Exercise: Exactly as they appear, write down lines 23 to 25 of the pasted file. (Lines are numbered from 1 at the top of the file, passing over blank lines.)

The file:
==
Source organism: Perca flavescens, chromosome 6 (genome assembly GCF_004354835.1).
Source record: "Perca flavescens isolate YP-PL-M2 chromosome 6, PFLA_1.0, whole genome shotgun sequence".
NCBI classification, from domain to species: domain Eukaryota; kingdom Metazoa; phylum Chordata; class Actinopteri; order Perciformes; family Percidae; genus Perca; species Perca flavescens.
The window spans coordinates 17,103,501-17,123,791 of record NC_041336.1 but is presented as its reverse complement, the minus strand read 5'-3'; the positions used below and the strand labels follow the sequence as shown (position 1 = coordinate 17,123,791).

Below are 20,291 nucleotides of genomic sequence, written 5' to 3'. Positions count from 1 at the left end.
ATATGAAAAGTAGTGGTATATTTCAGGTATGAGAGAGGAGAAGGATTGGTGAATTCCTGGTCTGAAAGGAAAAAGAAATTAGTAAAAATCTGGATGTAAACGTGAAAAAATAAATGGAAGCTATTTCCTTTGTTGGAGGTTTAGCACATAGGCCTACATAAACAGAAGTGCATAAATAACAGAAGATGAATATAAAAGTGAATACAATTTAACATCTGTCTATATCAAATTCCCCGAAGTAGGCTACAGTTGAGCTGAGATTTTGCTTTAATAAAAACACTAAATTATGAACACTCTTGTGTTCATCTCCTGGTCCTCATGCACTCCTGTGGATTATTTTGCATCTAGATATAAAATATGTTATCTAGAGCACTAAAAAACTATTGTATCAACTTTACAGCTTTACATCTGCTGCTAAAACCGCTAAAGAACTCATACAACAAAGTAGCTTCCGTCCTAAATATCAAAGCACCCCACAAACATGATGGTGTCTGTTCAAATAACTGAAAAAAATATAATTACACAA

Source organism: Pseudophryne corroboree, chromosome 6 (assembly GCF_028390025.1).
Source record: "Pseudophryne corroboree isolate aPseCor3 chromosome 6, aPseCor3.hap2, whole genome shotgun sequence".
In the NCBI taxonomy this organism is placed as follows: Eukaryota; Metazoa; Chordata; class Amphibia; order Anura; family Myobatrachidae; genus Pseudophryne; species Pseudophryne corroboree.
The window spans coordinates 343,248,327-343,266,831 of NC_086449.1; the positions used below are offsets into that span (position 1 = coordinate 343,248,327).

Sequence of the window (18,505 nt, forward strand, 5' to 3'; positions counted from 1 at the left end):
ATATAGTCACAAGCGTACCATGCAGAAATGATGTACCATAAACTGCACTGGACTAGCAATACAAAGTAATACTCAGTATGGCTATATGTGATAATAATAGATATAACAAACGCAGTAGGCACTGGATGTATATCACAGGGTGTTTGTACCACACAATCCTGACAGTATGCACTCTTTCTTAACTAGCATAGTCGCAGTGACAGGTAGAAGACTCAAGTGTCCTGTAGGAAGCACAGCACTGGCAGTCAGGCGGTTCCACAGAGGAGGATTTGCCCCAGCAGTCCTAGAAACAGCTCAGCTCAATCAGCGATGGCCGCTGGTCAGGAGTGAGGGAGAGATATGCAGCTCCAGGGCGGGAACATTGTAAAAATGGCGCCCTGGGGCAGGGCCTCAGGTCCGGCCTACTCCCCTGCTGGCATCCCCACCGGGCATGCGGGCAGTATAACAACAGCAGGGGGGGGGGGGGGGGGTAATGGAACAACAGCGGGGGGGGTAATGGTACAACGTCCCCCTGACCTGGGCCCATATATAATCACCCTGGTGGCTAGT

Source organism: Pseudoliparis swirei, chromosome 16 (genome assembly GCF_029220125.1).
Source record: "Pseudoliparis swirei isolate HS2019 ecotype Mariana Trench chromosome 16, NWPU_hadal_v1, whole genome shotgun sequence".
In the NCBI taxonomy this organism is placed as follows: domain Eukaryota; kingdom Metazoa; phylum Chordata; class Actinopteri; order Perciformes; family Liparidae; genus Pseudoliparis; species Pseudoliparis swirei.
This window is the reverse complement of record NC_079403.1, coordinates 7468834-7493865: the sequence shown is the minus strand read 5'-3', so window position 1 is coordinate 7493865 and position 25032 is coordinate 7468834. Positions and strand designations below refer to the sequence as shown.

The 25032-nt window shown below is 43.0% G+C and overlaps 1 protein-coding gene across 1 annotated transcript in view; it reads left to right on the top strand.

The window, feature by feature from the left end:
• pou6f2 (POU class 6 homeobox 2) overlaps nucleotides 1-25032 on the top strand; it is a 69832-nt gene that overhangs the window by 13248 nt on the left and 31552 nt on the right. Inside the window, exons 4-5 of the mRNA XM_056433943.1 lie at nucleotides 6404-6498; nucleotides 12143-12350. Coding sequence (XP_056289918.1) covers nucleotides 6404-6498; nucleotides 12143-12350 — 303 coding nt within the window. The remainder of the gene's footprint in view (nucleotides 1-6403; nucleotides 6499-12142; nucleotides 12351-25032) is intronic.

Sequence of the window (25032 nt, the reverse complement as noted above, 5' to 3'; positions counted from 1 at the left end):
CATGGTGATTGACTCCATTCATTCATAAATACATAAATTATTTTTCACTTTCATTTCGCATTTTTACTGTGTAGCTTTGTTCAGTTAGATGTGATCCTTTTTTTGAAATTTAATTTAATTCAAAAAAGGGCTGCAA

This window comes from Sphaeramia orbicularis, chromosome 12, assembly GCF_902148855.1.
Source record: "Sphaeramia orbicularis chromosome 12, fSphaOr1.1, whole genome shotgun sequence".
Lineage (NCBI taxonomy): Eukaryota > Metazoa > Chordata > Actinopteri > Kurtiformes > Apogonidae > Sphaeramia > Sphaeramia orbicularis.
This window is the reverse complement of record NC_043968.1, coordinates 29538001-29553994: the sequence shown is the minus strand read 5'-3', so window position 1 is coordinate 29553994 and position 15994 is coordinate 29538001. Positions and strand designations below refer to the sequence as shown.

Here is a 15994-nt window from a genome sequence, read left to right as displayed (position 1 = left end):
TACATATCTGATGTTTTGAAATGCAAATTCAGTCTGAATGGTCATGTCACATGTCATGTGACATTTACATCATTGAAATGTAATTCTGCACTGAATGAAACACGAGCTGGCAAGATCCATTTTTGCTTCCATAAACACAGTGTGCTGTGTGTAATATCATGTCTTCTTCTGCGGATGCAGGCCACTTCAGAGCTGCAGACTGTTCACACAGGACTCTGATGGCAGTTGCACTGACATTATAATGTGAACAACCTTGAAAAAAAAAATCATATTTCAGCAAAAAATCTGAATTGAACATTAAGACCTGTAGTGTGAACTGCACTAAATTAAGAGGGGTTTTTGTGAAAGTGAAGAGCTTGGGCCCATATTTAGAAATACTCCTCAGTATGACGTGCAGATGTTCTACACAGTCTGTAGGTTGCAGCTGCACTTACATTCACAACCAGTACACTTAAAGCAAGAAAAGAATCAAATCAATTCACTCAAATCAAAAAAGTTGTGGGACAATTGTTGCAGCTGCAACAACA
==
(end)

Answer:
Source record: "Sphaeramia orbicularis chromosome 12, fSphaOr1.1, whole genome shotgun sequence".
Lineage (NCBI taxonomy): Eukaryota > Metazoa > Chordata > Actinopteri > Kurtiformes > Apogonidae > Sphaeramia > Sphaeramia orbicularis.
This window is the reverse complement of record NC_043968.1, coordinates 29538001-29553994: the sequence shown is the minus strand read 5'-3', so window position 1 is coordinate 29553994 and position 15994 is coordinate 29538001. Positions and strand designations below refer to the sequence as shown.